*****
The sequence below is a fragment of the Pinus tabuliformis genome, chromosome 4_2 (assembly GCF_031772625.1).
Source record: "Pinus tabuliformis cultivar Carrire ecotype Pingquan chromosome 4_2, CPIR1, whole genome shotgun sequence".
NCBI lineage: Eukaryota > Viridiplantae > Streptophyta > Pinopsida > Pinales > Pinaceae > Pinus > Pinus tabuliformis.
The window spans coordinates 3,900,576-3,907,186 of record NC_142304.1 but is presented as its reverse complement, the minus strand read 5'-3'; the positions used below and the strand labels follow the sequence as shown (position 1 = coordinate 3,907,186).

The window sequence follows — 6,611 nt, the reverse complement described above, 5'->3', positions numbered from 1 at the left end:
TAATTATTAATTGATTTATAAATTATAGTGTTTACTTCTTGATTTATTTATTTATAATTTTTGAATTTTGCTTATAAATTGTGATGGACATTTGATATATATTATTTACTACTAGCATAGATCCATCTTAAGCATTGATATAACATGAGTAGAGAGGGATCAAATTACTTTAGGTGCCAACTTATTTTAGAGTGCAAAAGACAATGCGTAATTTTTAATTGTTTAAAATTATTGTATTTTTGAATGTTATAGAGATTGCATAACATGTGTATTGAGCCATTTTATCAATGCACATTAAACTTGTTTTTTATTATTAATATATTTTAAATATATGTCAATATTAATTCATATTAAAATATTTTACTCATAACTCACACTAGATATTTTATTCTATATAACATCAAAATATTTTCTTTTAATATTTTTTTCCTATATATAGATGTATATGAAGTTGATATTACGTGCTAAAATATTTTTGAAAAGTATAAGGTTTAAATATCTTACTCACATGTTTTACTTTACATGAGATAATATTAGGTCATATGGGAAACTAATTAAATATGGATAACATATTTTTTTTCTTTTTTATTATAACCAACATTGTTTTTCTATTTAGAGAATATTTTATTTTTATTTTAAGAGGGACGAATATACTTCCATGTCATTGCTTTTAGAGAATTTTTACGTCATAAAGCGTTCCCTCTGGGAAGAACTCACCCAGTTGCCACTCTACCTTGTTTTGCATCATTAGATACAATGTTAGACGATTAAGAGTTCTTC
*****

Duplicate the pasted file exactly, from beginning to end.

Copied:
The sequence below is a fragment of the Pinus tabuliformis genome, chromosome 4_2 (assembly GCF_031772625.1).
Source record: "Pinus tabuliformis cultivar Carrire ecotype Pingquan chromosome 4_2, CPIR1, whole genome shotgun sequence".
NCBI lineage: Eukaryota > Viridiplantae > Streptophyta > Pinopsida > Pinales > Pinaceae > Pinus > Pinus tabuliformis.
The window spans coordinates 3,900,576-3,907,186 of record NC_142304.1 but is presented as its reverse complement, the minus strand read 5'-3'; the positions used below and the strand labels follow the sequence as shown (position 1 = coordinate 3,907,186).

The window sequence follows — 6,611 nt, the reverse complement described above, 5'->3', positions numbered from 1 at the left end:
TAATTATTAATTGATTTATAAATTATAGTGTTTACTTCTTGATTTATTTATTTATAATTTTTGAATTTTGCTTATAAATTGTGATGGACATTTGATATATATTATTTACTACTAGCATAGATCCATCTTAAGCATTGATATAACATGAGTAGAGAGGGATCAAATTACTTTAGGTGCCAACTTATTTTAGAGTGCAAAAGACAATGCGTAATTTTTAATTGTTTAAAATTATTGTATTTTTGAATGTTATAGAGATTGCATAACATGTGTATTGAGCCATTTTATCAATGCACATTAAACTTGTTTTTTATTATTAATATATTTTAAATATATGTCAATATTAATTCATATTAAAATATTTTACTCATAACTCACACTAGATATTTTATTCTATATAACATCAAAATATTTTCTTTTAATATTTTTTTCCTATATATAGATGTATATGAAGTTGATATTACGTGCTAAAATATTTTTGAAAAGTATAAGGTTTAAATATCTTACTCACATGTTTTACTTTACATGAGATAATATTAGGTCATATGGGAAACTAATTAAATATGGATAACATATTTTTTTTCTTTTTTATTATAACCAACATTGTTTTTCTATTTAGAGAATATTTTATTTTTATTTTAAGAGGGACGAATATACTTCCATGTCATTGCTTTTAGAGAATTTTTACGTCATAAAGCGTTCCCTCTGGGAAGAACTCACCCAGTTGCCACTCTACCTTGTTTTGCATCATTAGATACAATGTTAGACGATTAAGAGTTCTTC